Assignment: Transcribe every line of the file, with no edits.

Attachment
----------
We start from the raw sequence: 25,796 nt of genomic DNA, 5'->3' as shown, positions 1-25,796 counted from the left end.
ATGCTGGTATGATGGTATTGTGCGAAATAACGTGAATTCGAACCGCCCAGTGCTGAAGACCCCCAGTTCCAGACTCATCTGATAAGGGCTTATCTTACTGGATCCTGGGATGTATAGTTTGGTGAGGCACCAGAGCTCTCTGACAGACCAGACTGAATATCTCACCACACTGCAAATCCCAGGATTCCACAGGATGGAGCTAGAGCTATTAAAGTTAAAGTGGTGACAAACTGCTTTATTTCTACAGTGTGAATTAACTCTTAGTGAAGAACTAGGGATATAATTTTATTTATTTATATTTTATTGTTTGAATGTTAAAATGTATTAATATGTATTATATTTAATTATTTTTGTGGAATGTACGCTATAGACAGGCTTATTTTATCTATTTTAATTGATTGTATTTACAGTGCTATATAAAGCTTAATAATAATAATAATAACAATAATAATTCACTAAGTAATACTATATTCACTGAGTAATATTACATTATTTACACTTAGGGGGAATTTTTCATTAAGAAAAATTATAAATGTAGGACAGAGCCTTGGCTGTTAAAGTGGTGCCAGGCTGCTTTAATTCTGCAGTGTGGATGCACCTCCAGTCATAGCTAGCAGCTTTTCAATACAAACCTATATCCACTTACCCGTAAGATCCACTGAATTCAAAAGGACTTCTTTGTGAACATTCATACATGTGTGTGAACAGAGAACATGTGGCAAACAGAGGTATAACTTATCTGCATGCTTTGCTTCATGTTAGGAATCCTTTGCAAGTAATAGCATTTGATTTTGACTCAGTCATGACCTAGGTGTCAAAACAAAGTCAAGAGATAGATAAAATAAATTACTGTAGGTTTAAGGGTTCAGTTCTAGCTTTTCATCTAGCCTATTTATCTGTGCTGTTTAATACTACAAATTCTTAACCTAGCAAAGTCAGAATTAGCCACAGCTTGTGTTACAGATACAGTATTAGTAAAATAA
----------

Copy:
We start from the raw sequence: 25,796 nt of genomic DNA, 5'->3' as shown, positions 1-25,796 counted from the left end.
ATGCTGGTATGATGGTATTGTGCGAAATAACGTGAATTCGAACCGCCCAGTGCTGAAGACCCCCAGTTCCAGACTCATCTGATAAGGGCTTATCTTACTGGATCCTGGGATGTATAGTTTGGTGAGGCACCAGAGCTCTCTGACAGACCAGACTGAATATCTCACCACACTGCAAATCCCAGGATTCCACAGGATGGAGCTAGAGCTATTAAAGTTAAAGTGGTGACAAACTGCTTTATTTCTACAGTGTGAATTAACTCTTAGTGAAGAACTAGGGATATAATTTTATTTATTTATATTTTATTGTTTGAATGTTAAAATGTATTAATATGTATTATATTTAATTATTTTTGTGGAATGTACGCTATAGACAGGCTTATTTTATCTATTTTAATTGATTGTATTTACAGTGCTATATAAAGCTTAATAATAATAATAATAACAATAATAATTCACTAAGTAATACTATATTCACTGAGTAATATTACATTATTTACACTTAGGGGGAATTTTTCATTAAGAAAAATTATAAATGTAGGACAGAGCCTTGGCTGTTAAAGTGGTGCCAGGCTGCTTTAATTCTGCAGTGTGGATGCACCTCCAGTCATAGCTAGCAGCTTTTCAATACAAACCTATATCCACTTACCCGTAAGATCCACTGAATTCAAAAGGACTTCTTTGTGAACATTCATACATGTGTGTGAACAGAGAACATGTGGCAAACAGAGGTATAACTTATCTGCATGCTTTGCTTCATGTTAGGAATCCTTTGCAAGTAATAGCATTTGATTTTGACTCAGTCATGACCTAGGTGTCAAAACAAAGTCAAGAGATAGATAAAATAAATTACTGTAGGTTTAAGGGTTCAGTTCTAGCTTTTCATCTAGCCTATTTATCTGTGCTGTTTAATACTACAAATTCTTAACCTAGCAAAGTCAGAATTAGCCACAGCTTGTGTTACAGATACAGTATTAGTAAAATAA